Check out inov-8 HERE

inov-8 logo

Joe Grant and Speedgoat Karl prepare for The Coastal Challenge 2015

Karl MeltzerThe 11th edition of The Coastal Challenge 2015 (#TCC2015) is just weeks away. For those in the know, the TCC is a gruelling multi-stage race that takes place along the tropical Pacific coastline of Costa Rica. The 230km route weaves in and out of the Talamancas (a coastal mountain range in the south west corner of the country) providing a true multi terrain experience.

A point-to-point race, the course starts in Quepos and finishes in the stunning Drakes Bay close to the border of Panama. Simple in concept, the TCC provides an extreme challenge that tests each individual runner. Participants will need to balance the distance, severity of the terrain and tropical climate to reach the finish line.

If you enjoy long distance running and adventure then The Coastal Challenge is for you and will prove to be a tremendously rewarding achievement. Jungle and rainforest trails, mountain trail and single track across ridge lines, highlands and coastal ranges; pristine beaches, rocky outcroppings and reefs, river valleys, river and estuary crossings. It’s an amazing course.

Following on from the incredible 10th edition line up (2014) that included Philipp Reiter, Nick Clark, Julia Boettger, Veronica Bravo and men and ladies victors; Michael Wardian and Jo Meek, race director, Rodrigo Carazo has once again provided a stunning line up for 2015.

Two of the male contenders for overall victory in the 2015 edition are Joe Grant and Speedgoat Karl Meltzer. I caught up with them to find out how training has gone in the final build up to the race.


Speedgoat Karl Melter – Hoka One One, Red Bull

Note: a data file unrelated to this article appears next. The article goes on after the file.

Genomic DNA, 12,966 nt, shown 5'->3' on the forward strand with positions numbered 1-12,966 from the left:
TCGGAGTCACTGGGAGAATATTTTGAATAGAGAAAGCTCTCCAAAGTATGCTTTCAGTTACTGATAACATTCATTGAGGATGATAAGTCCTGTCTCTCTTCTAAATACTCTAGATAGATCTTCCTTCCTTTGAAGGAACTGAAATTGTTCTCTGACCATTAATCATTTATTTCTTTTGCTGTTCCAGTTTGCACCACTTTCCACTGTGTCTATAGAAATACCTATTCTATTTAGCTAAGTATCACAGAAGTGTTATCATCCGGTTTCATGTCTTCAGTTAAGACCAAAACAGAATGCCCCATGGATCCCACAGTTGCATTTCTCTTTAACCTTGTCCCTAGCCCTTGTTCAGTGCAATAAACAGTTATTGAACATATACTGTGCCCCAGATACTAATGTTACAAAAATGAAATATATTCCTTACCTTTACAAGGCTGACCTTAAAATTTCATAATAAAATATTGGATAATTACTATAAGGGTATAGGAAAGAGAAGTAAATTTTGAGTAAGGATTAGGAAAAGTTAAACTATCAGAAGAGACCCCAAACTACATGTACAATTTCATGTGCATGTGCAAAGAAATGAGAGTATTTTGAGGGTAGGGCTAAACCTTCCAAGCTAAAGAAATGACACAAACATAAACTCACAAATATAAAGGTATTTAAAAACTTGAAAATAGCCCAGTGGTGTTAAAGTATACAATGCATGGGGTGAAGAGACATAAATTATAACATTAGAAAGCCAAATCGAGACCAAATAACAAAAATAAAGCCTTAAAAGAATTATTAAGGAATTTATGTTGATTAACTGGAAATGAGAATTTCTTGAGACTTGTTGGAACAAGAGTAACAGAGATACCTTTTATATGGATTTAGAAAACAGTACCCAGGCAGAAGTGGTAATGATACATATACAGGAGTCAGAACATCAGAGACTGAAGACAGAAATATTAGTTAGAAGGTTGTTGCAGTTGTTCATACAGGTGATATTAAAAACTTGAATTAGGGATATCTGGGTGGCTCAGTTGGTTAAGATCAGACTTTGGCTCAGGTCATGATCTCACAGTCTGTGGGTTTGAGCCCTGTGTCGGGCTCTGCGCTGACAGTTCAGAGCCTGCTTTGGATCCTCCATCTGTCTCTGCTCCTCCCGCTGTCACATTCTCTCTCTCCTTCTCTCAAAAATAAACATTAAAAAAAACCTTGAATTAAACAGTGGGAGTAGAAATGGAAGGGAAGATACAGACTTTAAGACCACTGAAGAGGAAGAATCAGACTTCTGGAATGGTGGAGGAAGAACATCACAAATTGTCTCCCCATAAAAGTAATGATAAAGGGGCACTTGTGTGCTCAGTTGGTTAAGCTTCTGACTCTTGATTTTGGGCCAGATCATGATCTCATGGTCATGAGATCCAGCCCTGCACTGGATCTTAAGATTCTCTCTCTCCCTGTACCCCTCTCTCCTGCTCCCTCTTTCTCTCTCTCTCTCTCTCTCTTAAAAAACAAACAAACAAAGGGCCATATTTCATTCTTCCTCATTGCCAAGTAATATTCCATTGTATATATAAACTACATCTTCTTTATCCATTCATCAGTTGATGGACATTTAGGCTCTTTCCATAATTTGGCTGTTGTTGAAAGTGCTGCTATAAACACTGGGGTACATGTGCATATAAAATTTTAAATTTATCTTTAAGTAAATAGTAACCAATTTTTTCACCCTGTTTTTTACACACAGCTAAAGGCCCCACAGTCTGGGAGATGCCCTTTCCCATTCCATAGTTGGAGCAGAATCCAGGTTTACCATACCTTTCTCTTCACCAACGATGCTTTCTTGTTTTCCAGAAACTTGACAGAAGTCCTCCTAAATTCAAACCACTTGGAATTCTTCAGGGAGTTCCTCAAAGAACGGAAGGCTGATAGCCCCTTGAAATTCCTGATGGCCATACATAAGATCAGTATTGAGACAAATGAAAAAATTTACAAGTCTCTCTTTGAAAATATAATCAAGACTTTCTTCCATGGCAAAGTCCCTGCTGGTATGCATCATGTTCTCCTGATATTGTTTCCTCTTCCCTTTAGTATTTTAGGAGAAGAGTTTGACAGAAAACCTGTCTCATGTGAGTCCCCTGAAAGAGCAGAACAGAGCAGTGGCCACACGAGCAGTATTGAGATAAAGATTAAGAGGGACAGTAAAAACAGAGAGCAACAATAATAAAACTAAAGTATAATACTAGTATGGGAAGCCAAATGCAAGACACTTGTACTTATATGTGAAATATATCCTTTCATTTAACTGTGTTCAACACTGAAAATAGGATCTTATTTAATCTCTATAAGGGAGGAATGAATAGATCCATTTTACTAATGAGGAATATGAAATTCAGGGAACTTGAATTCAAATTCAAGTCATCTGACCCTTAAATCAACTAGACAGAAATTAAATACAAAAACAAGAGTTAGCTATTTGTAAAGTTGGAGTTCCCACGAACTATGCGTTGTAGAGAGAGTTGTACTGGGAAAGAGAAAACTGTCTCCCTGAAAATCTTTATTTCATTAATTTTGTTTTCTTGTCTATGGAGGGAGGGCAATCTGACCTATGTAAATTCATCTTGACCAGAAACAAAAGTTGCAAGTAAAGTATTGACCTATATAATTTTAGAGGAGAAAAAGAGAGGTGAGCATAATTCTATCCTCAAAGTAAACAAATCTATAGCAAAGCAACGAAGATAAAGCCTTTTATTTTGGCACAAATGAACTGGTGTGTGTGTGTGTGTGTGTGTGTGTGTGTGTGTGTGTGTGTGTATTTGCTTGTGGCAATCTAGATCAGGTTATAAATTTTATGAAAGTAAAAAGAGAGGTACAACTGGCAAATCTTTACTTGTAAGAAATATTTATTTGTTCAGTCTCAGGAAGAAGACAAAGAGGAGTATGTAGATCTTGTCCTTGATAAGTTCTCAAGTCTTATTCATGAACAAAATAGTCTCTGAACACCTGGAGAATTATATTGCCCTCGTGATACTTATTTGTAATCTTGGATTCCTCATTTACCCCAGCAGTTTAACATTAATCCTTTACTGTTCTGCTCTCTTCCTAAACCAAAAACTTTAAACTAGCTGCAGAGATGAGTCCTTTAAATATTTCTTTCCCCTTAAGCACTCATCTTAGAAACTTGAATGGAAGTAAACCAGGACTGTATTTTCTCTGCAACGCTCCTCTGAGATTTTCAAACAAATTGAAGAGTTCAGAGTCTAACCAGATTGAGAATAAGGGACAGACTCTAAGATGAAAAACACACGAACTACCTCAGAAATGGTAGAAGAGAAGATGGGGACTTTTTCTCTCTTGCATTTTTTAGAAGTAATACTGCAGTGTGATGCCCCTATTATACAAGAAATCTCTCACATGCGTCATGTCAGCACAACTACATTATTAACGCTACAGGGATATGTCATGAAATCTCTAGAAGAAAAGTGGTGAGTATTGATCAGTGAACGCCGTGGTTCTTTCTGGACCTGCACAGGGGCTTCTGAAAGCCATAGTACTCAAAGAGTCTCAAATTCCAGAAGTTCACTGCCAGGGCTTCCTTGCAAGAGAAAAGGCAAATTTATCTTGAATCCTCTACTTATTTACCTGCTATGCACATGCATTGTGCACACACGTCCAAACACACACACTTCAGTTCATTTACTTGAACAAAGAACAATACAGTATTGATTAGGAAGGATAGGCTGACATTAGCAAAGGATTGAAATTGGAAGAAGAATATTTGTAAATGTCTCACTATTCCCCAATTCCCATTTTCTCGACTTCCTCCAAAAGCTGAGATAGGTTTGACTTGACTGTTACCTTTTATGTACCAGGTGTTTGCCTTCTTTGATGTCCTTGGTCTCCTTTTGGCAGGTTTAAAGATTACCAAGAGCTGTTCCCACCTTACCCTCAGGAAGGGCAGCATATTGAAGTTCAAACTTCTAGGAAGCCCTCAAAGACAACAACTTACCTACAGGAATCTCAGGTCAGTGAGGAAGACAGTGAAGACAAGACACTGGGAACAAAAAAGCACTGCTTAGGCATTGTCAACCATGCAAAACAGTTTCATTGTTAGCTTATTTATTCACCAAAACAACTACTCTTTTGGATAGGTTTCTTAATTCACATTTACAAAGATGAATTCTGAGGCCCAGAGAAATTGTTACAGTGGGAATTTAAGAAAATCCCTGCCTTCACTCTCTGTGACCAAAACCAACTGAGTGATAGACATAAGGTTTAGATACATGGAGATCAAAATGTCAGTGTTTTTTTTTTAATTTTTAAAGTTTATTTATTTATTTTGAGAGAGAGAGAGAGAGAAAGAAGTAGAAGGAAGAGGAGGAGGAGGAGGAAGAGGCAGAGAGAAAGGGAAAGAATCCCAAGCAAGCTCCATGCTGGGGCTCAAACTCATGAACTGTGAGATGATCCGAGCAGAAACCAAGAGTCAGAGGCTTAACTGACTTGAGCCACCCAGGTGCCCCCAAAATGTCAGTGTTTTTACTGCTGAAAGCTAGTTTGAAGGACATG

Karl, you have your mojo back! Is the TCC directly attributable for that? 

I definitely have my mojo back.  I am looking at the TCC as a great week of running, with some harder runs, some good runners to run against, and to hopefully not get ‘chicked!’ Which I suspect I will.  The race has motivated me to come to Zion Canyon and run some multi-long days in January which is great.  I also look at it as an interesting test of my fitness.  I’ve had 3 decent months so far, with the exception of a mildly aggravating neuroma, which will never go away, so I will just continue to run and manage it.



You are no stranger to running day after day having done the AT (Applachian Trail) and Red Bull Pony Express, have you done anything specific in training for TCC? 

The AT and the Pony Express trail, being much longer days than the TCC really aren’t that comparable.  The Pony was a cakewalk because it was not a race. The AT was just about surviving the distance daily.  The TCC is much shorter and faster each day,   The real key is recovery, so I suspect, I’ll be sleeping plenty and resting a great amount after each day to see how that pans out.